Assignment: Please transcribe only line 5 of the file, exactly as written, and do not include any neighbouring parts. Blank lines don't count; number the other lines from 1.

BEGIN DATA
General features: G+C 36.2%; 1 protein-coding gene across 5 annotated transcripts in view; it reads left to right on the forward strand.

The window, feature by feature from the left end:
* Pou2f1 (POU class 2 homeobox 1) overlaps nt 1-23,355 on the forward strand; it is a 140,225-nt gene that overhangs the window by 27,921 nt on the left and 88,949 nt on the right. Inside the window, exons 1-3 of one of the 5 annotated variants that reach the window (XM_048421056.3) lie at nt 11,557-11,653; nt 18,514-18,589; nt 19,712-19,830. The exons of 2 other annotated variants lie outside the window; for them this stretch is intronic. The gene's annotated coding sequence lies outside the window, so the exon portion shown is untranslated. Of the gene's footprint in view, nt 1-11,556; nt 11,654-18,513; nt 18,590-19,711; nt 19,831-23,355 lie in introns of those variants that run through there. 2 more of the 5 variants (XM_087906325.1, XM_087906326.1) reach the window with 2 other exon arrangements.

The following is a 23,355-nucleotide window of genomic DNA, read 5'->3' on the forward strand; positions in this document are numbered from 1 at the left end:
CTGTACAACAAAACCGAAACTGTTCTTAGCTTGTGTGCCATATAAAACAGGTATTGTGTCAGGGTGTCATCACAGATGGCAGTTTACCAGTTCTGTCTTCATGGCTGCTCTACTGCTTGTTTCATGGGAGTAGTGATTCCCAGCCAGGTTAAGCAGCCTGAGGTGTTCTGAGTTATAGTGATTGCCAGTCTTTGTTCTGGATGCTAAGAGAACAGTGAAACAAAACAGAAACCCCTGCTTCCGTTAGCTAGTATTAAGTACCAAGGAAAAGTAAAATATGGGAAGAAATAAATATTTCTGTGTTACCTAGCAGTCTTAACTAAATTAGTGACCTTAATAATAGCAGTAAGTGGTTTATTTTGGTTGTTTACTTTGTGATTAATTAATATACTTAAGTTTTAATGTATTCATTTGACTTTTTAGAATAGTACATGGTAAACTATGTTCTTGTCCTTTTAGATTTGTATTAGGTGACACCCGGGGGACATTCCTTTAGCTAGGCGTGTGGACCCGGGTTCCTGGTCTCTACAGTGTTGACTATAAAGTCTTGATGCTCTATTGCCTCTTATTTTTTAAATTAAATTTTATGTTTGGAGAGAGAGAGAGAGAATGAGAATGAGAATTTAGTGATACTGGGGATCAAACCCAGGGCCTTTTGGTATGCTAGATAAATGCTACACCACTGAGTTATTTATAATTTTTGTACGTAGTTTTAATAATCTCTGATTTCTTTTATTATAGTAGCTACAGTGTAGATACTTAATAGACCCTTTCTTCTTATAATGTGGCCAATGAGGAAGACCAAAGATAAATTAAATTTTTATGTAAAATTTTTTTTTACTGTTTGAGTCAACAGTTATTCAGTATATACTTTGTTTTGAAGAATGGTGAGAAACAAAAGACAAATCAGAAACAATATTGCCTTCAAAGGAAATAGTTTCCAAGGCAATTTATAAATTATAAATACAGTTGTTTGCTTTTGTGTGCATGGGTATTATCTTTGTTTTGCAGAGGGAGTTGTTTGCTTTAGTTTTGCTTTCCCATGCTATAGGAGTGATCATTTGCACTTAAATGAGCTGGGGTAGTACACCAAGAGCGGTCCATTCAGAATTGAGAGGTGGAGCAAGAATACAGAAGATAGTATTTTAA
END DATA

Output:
CTGTACAACAAAACCGAAACTGTTCTTAGCTTGTGTGCCATATAAAACAGGTATTGTGTCAGGGTGTCATCACAGATGGCAGTTTACCAGTTCTGTCTTCATGGCTGCTCTACTGCTTGTTTCATGGGAGTAGTGATTCCCAGCCAGGTTAAGCAGCCTGAGGTGTTCTGAGTTATAGTGATTGCCAGTCTTTGTTCTGGATGCTAAGAGAACAGTGAAACAAAACAGAAACCCCTGCTTCCGTTAGCTAGTATTAAGTACCAAGGAAAAGTAAAATATGGGAAGAAATAAATATTTCTGTGTTACCTAGCAGTCTTAACTAAATTAGTGACCTTAATAATAGCAGTAAGTGGTTTATTTTGGTTGTTTACTTTGTGATTAATTAATATACTTAAGTTTTAATGTATTCATTTGACTTTTTAGAATAGTACATGGTAAACTATGTTCTTGTCCTTTTAGATTTGTATTAGGTGACACCCGGGGGACATTCCTTTAGCTAGGCGTGTGGACCCGGGTTCCTGGTCTCTACAGTGTTGACTATAAAGTCTTGATGCTCTATTGCCTCTTATTTTTTAAATTAAATTTTATGTTTGGAGAGAGAGAGAGAGAATGAGAATGAGAATTTAGTGATACTGGGGATCAAACCCAGGGCCTTTTGGTATGCTAGATAAATGCTACACCACTGAGTTATTTATAATTTTTGTACGTAGTTTTAATAATCTCTGATTTCTTTTATTATAGTAGCTACAGTGTAGATACTTAATAGACCCTTTCTTCTTATAATGTGGCCAATGAGGAAGACCAAAGATAAATTAAATTTTTATGTAAAATTTTTTTTTACTGTTTGAGTCAACAGTTATTCAGTATATACTTTGTTTTGAAGAATGGTGAGAAACAAAAGACAAATCAGAAACAATATTGCCTTCAAAGGAAATAGTTTCCAAGGCAATTTATAAATTATAAATACAGTTGTTTGCTTTTGTGTGCATGGGTATTATCTTTGTTTTGCAGAGGGAGTTGTTTGCTTTAGTTTTGCTTTCCCATGCTATAGGAGTGATCATTTGCACTTAAATGAGCTGGGGTAGTACACCAAGAGCGGTCCATTCAGAATTGAGAGGTGGAGCAAGAATACAGAAGATAGTATTTTAA